The Sleeping Heart of a Bedouin Woman
The Bedouins are a grouping of nomadic Arab people who historically inhabit desert regions. It’s not well known that the Bedouins also call Israel home.
If you’d like to learn how to survive in the Israeli desert, a great place to start would be amongst the Bedouin tribes in the south of Israel. Sadly, the nomadic culture is often connected to crime. Many Bedouin men are highly abusive towards women. They frequently practice polygamy, having children with multiple wives, and in many cases they only provide for the children of their “favorite” wife. Meanwhile, these women are bound to their “homes,” which are simple makeshift shacks. There they live in the desert, typically with no utilities, little money and little contact with the outside world.
In a village in the south of Israel, most Bedouin children do not attend school. They are too often left hungry with little hope for the future. However, in this particular community, a Messianic Jewish pastor teams up with Mary* and other Arab believers to serve the Bedouin’s “poorest of the poor.”
By special permission of the Sheik, or tribe chief, this tribe’s women are allowed to leave their home for a weekly meeting with the Messianic congregation’s members. This is, in itself, evidence of God’s hand as Bedouin tribes are exclusively Muslim. It is in this congregation where Mary and other women teach the Bedouin women how to read and write. There they learn other life skills, including how to express their feelings. This is not traditionally allowed among Bedouins.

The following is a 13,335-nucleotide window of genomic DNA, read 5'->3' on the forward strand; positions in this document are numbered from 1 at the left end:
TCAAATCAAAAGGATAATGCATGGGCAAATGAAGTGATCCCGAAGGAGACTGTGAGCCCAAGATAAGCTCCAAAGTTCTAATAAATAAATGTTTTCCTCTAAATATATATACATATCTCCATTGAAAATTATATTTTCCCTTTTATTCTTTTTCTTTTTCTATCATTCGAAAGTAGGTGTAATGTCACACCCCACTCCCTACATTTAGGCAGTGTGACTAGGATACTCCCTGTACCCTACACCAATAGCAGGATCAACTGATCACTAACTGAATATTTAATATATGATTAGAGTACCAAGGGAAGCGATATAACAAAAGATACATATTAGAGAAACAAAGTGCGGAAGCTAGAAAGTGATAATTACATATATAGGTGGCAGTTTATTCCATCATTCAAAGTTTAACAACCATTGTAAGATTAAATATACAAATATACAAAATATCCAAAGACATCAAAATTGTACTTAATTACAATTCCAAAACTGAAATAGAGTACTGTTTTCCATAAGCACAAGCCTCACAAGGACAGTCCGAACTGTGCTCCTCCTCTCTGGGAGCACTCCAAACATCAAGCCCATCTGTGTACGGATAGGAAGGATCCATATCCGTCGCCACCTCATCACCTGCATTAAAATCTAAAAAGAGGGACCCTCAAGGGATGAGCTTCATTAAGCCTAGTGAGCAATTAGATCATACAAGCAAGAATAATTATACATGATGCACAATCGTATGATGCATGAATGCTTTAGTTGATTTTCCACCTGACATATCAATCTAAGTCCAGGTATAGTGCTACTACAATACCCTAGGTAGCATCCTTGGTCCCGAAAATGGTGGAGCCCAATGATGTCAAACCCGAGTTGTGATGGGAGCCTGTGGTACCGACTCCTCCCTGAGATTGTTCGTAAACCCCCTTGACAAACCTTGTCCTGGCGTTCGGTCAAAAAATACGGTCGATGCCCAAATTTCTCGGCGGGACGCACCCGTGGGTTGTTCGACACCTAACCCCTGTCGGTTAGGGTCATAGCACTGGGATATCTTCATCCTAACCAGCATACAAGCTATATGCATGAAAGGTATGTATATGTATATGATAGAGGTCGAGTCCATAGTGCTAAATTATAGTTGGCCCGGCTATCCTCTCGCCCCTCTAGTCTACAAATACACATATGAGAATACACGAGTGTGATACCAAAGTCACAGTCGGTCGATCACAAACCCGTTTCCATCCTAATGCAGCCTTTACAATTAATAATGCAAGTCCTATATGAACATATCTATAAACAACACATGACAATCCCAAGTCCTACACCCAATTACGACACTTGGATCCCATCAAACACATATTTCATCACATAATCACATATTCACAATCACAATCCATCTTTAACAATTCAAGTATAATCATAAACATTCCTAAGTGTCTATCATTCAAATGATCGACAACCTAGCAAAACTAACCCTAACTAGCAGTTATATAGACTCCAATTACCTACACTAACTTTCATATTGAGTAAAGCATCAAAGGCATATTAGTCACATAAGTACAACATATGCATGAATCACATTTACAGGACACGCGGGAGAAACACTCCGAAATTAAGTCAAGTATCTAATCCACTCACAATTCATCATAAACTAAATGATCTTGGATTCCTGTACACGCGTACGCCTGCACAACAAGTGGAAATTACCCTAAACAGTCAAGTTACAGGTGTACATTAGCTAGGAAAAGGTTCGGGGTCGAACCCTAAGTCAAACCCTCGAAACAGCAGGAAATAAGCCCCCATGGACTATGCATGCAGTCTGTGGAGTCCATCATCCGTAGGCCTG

Most of the moms who receive food packs donated from The Joshua Fund are married to men who have taken on more wives, and have left them to take care of their children. These women are essentially single mothers, forbidden to work as they live in the middle of the desert. Visiting with the local believers is one of the highlights of their week.
One of them recently admitted, “This is the one time a week in which I laugh.” While laughter is important, The Joshua Fund knows that the deep and lasting relationships these Bedouin women are building with Christians who show them Christ’s love will help to empower them and slowly transform their hearts. Additionally, the training will provide them valuable literacy skills that will serve them and their children for years to come!
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